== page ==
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Volkswagen Gets a Big Boost in Its Fight Against Tesla

Volkswagen says that Siemens is investing $450 million in the electric charging company Electrify America.
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It was called "The Diesel Dupe."

In 2015, the U.S. Environmental Protection Agency accused Volkswagen  (VWAGY)  of violating the Clean Air Act after the German automaker was caught installing "cheat devices" in 490,000 of its diesel-powered vehicles. 

Emission Control

The devices were able to detect when cars were being tested and control its Co2 emissions to their lowest degree. The devices would switch off under normal driving conditions and the emissions would increase dramatically. 

Volkswagen had deployed this software in about 11 million cars worldwide, including 500,000 in the United States.

The scandal rocked the company as its stock price fell, top executives resigned, and its reputation was left in tatters.

As part of a settlement agreement with the EPA, Volkswagen created Electrify America, an electric car charging subsidiary in Reston, Va. 

Doubling the Charge

The automaker agreed to spend $2 billion over ten years on Zero Emissions Vehicle infrastructure and education programs.

On June 28, Volkswagen said that Siemens, the German multinational corporation, is investing $450 million in Electrify America, valuing the company at $2.45 billion.

The investment makes Siemens a minority shareholder in Electrify America and gives the company a seat on the board. The company is making the investment through its Siemens Financial Services unit.

"The plan is to more than double Electrify America's charging infrastructure to 1,800 locations and 10,000 fast chargers by 2026," Thomas Schmall, Volkswagen Group Board Member for Technology and CEO of Volkswagen Group Components, said in a statement.

Electrify America has more than 3,500 charging ports in the US and Canada at 807 stations, according to the Department of Energy.

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Tesla  (TSLA) , the electric vehicle company that Volkswagen is looking to surpass, has over 30,000 superchargers throughout the world, according to the company's website.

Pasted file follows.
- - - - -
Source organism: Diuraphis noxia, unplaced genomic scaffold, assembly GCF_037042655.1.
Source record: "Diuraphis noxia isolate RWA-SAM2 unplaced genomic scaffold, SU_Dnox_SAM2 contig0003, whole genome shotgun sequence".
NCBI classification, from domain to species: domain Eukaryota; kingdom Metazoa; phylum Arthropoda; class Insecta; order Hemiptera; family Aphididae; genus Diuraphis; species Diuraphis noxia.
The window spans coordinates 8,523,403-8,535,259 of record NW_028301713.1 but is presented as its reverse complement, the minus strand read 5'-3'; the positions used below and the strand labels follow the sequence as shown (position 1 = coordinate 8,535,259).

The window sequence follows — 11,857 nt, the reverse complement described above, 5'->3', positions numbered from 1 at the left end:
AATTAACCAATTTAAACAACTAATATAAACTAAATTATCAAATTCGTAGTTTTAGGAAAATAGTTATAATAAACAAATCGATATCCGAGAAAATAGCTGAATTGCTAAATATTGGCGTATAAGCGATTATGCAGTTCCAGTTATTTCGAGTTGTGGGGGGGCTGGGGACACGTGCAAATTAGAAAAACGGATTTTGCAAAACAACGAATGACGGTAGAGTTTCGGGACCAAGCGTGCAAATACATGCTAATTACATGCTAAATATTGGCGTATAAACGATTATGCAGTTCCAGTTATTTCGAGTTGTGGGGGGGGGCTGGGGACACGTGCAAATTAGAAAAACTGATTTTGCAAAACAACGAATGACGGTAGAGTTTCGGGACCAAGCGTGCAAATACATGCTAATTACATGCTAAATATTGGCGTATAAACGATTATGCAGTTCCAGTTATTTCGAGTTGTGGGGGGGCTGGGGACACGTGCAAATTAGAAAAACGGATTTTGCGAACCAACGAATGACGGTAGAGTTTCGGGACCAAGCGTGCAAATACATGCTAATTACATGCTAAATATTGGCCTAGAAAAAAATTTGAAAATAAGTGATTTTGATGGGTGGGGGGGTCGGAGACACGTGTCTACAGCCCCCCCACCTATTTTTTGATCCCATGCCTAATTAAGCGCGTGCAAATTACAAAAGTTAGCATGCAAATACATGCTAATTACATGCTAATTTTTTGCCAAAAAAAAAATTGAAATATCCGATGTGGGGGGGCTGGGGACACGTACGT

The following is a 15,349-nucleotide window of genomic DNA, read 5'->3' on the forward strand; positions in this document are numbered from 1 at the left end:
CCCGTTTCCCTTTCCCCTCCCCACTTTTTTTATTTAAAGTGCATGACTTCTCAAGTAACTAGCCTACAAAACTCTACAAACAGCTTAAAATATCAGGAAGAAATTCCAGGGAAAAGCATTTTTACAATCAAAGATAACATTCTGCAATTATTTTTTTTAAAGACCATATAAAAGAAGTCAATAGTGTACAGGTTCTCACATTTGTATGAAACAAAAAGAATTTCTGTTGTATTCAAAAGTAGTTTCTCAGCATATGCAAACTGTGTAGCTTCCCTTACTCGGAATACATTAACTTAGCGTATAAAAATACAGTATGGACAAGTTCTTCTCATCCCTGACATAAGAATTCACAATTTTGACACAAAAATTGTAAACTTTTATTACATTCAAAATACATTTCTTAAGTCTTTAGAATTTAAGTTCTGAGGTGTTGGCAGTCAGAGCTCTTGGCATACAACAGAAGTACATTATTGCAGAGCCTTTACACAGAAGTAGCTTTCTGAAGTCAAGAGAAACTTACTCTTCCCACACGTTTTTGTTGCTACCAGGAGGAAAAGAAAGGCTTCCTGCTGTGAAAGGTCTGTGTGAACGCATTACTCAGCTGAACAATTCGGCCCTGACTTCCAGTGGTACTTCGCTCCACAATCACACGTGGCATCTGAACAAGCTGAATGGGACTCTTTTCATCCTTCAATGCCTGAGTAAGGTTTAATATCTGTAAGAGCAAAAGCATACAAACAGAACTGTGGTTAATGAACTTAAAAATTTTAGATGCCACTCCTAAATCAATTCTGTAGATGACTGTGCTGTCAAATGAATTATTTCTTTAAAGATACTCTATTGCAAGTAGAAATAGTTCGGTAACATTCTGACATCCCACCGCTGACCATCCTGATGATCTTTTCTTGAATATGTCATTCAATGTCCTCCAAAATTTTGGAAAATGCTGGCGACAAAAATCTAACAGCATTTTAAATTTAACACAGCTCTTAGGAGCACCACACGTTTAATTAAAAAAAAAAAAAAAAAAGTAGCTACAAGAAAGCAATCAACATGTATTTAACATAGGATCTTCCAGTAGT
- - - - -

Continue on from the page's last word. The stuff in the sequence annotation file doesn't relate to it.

Expanding U.S. Operations

Volkswagen said the capital investment will support Electrify America’s accelerated growth plans through advancements in charging and energy solutions across public, home, and commercial offerings.

Volkswagen is also boosting its capital investment in Electrify America beyond its original commitment of $2 billion through 2026. 

The automaker said it is investing in the development of an open fast-charging network worldwide. By 2025, Volkswagen said around 45,000 High Power Charging (HPC) points are planned in Europe, China, and the US.

The product range also includes charging solutions for private customers and companies, ranging from the company's own Volks-Wallbox and flexible fast charging station to charging services and smart green electricity tariffs. 

Last year, Siemens said it was expanding its U.S. operations to support e-mobility infrastructure in America with a goal of making over one million chargers by 2025.

Volkswagen has said that it wants to launch more than 25 new electric models in the USA by 2030 and achieve an electric vehicle share of 55% of its U.S. vehicle sales.

Filling the Gap

In March, Siemens said it was spending $54 million at its electrical infrastructure hub in Grand Prairie, Texas, to make EV charging equipment. Siemens USA CEO Barbara Humpton joined President Joe Biden to make the announcement. 

In February, the DOE and the Department of Transportation said nearly $5 billion will be spent over five years to help states create a network of EV charging stations as part of the $1 trillion federal infrastructure bill.

The issue of charging stations came up on social media, with several commenters saying they looked forward to the expansion.

In an interview with the MIT Technology Review, Jeremy Michalek, a professor at Carnegie Mellon University and director of its Vehicle Electrification Group, said that America's charging infrastructure lags far behind what’s needed for the whole country to transition to electric driving.

 Michalek said that the U.S. needs to prioritize bulking up the number of chargers at rest stops along well-traveled highways.